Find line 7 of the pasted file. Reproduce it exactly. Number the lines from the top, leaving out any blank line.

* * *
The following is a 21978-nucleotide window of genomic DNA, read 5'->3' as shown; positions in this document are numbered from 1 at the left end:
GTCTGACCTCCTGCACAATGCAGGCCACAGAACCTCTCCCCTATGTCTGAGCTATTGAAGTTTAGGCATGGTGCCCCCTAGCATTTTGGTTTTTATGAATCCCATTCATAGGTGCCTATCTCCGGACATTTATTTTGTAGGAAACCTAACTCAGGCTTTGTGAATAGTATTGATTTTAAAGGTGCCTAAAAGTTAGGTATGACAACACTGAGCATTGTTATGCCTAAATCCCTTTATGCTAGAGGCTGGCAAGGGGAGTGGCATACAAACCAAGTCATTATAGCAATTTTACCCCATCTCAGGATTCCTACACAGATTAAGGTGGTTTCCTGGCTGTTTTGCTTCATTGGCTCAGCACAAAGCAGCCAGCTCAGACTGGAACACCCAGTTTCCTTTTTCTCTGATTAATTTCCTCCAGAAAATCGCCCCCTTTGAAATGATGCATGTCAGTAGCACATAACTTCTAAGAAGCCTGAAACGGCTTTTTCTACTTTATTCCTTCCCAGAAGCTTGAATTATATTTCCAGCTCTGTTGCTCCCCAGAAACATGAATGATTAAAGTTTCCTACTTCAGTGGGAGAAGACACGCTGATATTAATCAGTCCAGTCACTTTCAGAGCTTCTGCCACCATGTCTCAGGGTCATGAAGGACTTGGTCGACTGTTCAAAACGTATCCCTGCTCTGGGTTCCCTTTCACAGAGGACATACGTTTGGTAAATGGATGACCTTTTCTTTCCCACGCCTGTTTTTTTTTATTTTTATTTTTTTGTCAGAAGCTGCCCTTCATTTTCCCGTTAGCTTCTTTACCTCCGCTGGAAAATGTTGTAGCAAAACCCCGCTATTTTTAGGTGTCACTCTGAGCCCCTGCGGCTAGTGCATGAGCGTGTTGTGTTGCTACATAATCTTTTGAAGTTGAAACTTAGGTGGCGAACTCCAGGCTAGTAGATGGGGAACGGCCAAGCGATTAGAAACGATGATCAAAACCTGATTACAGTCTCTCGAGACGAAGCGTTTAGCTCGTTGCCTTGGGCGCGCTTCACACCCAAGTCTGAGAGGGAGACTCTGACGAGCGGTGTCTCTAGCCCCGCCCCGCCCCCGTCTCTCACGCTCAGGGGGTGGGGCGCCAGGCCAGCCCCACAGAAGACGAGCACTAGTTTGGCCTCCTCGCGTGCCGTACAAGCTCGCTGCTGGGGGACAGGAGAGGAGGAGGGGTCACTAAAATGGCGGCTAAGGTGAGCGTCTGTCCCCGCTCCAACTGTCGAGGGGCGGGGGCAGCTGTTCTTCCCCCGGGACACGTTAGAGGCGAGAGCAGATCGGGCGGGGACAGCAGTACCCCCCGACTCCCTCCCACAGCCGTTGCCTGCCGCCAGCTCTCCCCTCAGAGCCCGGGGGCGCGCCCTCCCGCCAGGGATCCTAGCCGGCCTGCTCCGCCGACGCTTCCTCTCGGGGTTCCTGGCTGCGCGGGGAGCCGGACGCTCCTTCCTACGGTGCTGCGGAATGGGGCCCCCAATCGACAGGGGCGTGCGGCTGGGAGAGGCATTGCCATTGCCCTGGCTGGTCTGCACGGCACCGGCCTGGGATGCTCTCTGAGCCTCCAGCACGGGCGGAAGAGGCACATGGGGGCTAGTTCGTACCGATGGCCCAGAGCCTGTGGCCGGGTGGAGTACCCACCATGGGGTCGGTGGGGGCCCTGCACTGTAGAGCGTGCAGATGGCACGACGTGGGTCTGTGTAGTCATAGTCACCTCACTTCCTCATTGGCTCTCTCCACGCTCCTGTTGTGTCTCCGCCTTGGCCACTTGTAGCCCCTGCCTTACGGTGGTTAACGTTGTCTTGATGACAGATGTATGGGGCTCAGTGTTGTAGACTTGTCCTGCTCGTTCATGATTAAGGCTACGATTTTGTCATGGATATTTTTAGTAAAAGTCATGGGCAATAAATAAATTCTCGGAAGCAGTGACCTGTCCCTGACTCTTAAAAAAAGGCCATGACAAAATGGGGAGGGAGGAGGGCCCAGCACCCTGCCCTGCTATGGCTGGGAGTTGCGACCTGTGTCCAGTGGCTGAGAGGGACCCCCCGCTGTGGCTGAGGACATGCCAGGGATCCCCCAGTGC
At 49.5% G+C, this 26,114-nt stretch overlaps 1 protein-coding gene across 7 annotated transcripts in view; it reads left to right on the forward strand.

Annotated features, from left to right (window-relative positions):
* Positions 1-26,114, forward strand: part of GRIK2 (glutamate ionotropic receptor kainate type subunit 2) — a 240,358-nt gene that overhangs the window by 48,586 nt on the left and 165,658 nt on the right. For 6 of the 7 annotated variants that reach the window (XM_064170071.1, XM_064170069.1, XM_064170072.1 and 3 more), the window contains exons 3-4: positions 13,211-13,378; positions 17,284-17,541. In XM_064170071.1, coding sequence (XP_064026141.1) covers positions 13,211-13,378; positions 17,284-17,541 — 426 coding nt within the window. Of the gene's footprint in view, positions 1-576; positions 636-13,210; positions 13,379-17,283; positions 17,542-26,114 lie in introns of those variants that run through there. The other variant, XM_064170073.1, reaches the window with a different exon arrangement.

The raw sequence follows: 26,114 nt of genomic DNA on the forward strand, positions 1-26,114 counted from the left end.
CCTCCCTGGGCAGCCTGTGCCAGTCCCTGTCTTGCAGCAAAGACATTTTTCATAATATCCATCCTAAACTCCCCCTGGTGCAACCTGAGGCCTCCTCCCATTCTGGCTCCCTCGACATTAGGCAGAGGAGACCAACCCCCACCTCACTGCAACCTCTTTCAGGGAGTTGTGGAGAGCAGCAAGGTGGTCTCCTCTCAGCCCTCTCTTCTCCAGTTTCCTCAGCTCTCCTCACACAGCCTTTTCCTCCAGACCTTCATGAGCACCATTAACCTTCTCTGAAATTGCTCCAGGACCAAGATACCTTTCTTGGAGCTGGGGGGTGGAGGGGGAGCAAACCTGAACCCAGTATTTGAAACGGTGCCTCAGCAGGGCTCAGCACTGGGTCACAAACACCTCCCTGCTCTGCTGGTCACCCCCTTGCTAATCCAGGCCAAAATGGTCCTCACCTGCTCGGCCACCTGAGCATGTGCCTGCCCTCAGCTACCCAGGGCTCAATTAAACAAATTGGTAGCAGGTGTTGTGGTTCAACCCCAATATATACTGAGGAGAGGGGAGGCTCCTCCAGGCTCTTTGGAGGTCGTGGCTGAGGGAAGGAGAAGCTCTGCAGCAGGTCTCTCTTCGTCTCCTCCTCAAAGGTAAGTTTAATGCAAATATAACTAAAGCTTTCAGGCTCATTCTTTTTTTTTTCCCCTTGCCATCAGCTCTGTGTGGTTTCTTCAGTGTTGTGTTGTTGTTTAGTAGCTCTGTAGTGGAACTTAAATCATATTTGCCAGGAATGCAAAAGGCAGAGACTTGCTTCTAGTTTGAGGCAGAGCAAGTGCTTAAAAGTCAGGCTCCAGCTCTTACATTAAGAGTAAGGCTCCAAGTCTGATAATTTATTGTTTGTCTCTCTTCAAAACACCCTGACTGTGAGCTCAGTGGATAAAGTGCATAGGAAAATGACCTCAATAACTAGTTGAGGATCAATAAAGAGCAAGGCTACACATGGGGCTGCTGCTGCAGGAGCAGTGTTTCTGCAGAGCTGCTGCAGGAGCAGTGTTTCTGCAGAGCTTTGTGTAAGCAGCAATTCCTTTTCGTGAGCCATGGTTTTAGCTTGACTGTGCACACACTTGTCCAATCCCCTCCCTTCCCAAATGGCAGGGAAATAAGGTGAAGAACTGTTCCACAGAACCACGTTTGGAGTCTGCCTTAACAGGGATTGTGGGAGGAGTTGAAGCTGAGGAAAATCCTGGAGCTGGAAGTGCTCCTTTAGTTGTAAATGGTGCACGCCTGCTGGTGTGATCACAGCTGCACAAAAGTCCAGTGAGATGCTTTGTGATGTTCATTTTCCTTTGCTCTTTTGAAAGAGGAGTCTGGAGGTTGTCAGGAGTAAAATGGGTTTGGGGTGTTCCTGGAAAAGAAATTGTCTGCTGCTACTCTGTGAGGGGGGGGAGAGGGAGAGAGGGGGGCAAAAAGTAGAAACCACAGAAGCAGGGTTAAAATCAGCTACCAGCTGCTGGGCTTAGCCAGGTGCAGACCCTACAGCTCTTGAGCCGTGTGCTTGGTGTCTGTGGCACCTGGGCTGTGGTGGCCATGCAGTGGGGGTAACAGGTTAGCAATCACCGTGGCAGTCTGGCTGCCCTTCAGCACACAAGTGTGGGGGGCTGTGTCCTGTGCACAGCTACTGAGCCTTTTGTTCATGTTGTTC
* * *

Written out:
CCTCCCTGGGCAGCCTGTGCCAGTCCCTGTCTTGCAGCAAAGACATTTTTCATAATATCCATCCTAAACTCCCCCTGGTGCAACCTGAGGCCTCCTCCCATTCTGGCTCCCTCGACATTAGGCAGAGGAGACCAACCCCCACCTCACTGCAACCTCTTTCAGGGAGTTGTGGAGAGCAGCAAGGTGGTCTCCTCTCAGCCCTCTCTTCTCCAGTTTCCTCAGCTCTCCTCACACAGCCTTTTCCTCCAGACCTTCATGAGCACCATTAACCTTCTCTGAAATTGCTCCAGGACCAAGATACCTTTCTTGGAGCTGGGGGGTGGAGGGGGAGCAAACCTGAACCCAGTATTTGAAACGGTGCCTCAGCAGGGCTCAGCACTGGGTCACAAACACCTCCCTGCTCTGCTGGTCACCCCCTTGCTAATCCAGGCCAAAATGGTCCTCACCTGCTCGGCCACCTGAGCATGTGCCTGCCCTCAGCTACCCAGGGCTCAATTAAACAAATTGGTAGCAGGTGTTGTGGTTCAACCCCAATATATACTGAGGAGAGGGGAGGCTCCTCCAGGCTCTTTGGAGGTCGTGGCTGAGGGAAGGAGAAGCTCTGCAGCAGGTCTCTCTTCGTCTCCTCCTCAAAGGTAAGTTTAATGCAAATATAACTAAAGCTTTCAGGCTCATTCTTTTTTTTTTCCCCTTGCCATCAGCTCTGTGTGGTTTCTTCAGTGTTGTGTTGTTGTTTAGTAGCTCTGTAGTGGAACTTAAATCATATTTGCCAGGAATGCAAAAGGCAGAGACTTGCTTCTAGTTTGAGGCAGAGCAAGTGCTTAAAAGTCAGGCTCCAGCTCTTACATTAAGAGTAAGGCTCCAAGTCTGATAATTTATTGTTTGTCTCTCTTCAAAACACCCTGACTGTGAGCTCAGTGGATAAAGTGCATAGGAAAATGACCTCAATAACTAGTTGAGGATCAATAAAGAGCAAGGCTACACATGGGGCTGCTGCTGCAGGAGCAGTGTTTCTGCAGAGCTGCTGCAGGAGCAGTGTTTCTGCAGAGCTTTGTGTAAGCAGCAATTCCTTTTCGTGAGCCATGGTTTTAGCTTGACTGTGCACACACTTGTCCAATCCCCTCCCTTCCCAAATGGCAGGGAAATAAGGTGAAGAACTGTTCCACAGAACCACGTTTGGAGTCTGCCTTAACAGGGATTGTGGGAGGAGTTGAAGCTGAGGAAAATCCTGGAGCTGGAAGTGCTCCTTTAGTTGTAAATGGTGCACGCCTGCTGGTGTGATCACAGCTGCACAAAAGTCCAGTGAGATGCTTTGTGATGTTCATTTTCCTTTGCTCTTTTGAAAGAGGAGTCTGGAGGTTGTCAGGAGTAAAATGGGTTTGGGGTGTTCCTGGAAAAGAAATTGTCTGCTGCTACTCTGTGAGGGGGGGGAGAGGGAGAGAGGGGGGCAAAAAGTAGAAACCACAGAAGCAGGGTTAAAATCAGCTACCAGCTGCTGGGCTTAGCCAGGTGCAGACCCTACAGCTCTTGAGCCGTGTGCTTGGTGTCTGTGGCACCTGGGCTGTGGTGGCCATGCAGTGGGGGTAACAGGTTAGCAATCACCGTGGCAGTCTGGCTGCCCTTCAGCACACAAGTGTGGGGGGCTGTGTCCTGTGCACAGCTACTGAGCCTTTTGTTCATGTTGTTC